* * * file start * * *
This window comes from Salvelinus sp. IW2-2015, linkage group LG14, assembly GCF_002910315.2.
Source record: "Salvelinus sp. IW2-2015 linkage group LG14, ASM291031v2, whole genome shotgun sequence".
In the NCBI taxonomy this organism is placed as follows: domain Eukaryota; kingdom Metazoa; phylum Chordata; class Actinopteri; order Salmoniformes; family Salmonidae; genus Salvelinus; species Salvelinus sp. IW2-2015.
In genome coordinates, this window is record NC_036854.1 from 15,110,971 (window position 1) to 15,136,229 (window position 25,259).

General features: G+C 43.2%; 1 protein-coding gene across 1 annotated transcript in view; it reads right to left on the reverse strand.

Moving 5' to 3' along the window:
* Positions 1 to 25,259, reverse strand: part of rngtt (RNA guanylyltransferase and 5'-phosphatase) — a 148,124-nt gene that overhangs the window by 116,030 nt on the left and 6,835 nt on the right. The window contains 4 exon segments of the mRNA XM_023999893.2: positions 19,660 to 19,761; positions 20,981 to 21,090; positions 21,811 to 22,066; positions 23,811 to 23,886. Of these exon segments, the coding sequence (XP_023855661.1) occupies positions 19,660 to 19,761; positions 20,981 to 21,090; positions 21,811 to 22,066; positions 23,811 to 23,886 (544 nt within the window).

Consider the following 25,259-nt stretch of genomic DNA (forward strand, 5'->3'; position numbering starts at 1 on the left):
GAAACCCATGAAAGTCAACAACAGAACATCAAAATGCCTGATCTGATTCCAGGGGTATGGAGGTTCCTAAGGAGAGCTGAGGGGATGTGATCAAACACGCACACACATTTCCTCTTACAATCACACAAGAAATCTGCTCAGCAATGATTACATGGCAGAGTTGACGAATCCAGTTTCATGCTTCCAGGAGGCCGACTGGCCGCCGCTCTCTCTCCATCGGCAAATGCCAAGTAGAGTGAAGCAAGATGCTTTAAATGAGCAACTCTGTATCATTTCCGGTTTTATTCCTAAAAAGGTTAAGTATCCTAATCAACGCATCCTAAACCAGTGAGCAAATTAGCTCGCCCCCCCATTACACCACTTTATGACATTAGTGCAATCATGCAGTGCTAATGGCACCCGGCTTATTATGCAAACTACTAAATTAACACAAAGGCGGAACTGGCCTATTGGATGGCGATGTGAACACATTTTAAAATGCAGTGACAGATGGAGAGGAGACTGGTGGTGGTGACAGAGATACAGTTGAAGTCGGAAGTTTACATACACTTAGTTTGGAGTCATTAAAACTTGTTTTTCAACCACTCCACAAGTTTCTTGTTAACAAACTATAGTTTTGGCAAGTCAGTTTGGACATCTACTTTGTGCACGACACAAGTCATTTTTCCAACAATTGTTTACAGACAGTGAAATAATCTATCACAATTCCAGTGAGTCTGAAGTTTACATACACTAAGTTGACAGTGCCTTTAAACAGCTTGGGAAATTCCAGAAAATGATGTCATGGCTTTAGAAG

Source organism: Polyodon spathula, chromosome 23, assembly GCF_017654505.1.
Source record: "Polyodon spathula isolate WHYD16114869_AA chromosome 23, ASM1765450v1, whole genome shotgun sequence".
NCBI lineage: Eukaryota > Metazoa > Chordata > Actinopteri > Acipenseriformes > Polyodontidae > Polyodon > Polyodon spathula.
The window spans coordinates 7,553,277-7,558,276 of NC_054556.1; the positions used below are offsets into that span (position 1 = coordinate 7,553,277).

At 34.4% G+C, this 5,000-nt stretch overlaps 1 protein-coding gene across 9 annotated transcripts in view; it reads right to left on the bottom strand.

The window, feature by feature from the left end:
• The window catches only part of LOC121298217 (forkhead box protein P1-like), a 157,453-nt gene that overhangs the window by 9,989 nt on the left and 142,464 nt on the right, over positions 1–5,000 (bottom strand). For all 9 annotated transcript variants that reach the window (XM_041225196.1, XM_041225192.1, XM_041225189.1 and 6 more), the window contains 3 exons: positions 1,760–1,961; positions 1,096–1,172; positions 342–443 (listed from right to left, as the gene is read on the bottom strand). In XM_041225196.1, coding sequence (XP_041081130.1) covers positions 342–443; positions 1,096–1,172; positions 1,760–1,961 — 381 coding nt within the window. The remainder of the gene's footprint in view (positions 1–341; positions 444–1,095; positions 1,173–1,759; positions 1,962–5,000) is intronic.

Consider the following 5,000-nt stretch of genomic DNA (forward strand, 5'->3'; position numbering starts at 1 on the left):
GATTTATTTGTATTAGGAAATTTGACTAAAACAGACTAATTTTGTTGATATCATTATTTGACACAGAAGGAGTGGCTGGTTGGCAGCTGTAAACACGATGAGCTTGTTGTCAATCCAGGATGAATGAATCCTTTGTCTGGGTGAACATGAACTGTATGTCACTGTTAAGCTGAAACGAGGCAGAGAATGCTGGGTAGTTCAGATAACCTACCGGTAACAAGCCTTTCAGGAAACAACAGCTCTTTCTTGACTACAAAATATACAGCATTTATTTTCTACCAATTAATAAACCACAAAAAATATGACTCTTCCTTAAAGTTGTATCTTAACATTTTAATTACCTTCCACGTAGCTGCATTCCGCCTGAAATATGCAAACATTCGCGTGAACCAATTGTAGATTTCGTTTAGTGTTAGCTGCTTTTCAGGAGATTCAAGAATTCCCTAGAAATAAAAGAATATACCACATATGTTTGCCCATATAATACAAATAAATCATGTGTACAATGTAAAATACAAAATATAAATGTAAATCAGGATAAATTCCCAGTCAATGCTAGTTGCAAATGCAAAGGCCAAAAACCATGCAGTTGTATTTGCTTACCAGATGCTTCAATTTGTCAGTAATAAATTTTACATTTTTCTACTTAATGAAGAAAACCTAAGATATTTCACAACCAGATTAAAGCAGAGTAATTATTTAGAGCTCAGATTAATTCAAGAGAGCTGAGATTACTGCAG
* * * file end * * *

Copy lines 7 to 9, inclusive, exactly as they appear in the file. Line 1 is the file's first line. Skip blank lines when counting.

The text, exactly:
* Positions 1 to 25,259, reverse strand: part of rngtt (RNA guanylyltransferase and 5'-phosphatase) — a 148,124-nt gene that overhangs the window by 116,030 nt on the left and 6,835 nt on the right. The window contains 4 exon segments of the mRNA XM_023999893.2: positions 19,660 to 19,761; positions 20,981 to 21,090; positions 21,811 to 22,066; positions 23,811 to 23,886. Of these exon segments, the coding sequence (XP_023855661.1) occupies positions 19,660 to 19,761; positions 20,981 to 21,090; positions 21,811 to 22,066; positions 23,811 to 23,886 (544 nt within the window).

Consider the following 25,259-nt stretch of genomic DNA (forward strand, 5'->3'; position numbering starts at 1 on the left):
GAAACCCATGAAAGTCAACAACAGAACATCAAAATGCCTGATCTGATTCCAGGGGTATGGAGGTTCCTAAGGAGAGCTGAGGGGATGTGATCAAACACGCACACACATTTCCTCTTACAATCACACAAGAAATCTGCTCAGCAATGATTACATGGCAGAGTTGACGAATCCAGTTTCATGCTTCCAGGAGGCCGACTGGCCGCCGCTCTCTCTCCATCGGCAAATGCCAAGTAGAGTGAAGCAAGATGCTTTAAATGAGCAACTCTGTATCATTTCCGGTTTTATTCCTAAAAAGGTTAAGTATCCTAATCAACGCATCCTAAACCAGTGAGCAAATTAGCTCGCCCCCCCATTACACCACTTTATGACATTAGTGCAATCATGCAGTGCTAATGGCACCCGGCTTATTATGCAAACTACTAAATTAACACAAAGGCGGAACTGGCCTATTGGATGGCGATGTGAACACATTTTAAAATGCAGTGACAGATGGAGAGGAGACTGGTGGTGGTGACAGAGATACAGTTGAAGTCGGAAGTTTACATACACTTAGTTTGGAGTCATTAAAACTTGTTTTTCAACCACTCCACAAGTTTCTTGTTAACAAACTATAGTTTTGGCAAGTCAGTTTGGACATCTACTTTGTGCACGACACAAGTCATTTTTCCAACAATTGTTTACAGACAGTGAAATAATCTATCACAATTCCAGTGAGTCTGAAGTTTACATACACTAAGTTGACAGTGCCTTTAAACAGCTTGGGAAATTCCAGAAAATGATGTCATGGCTTTAGAAG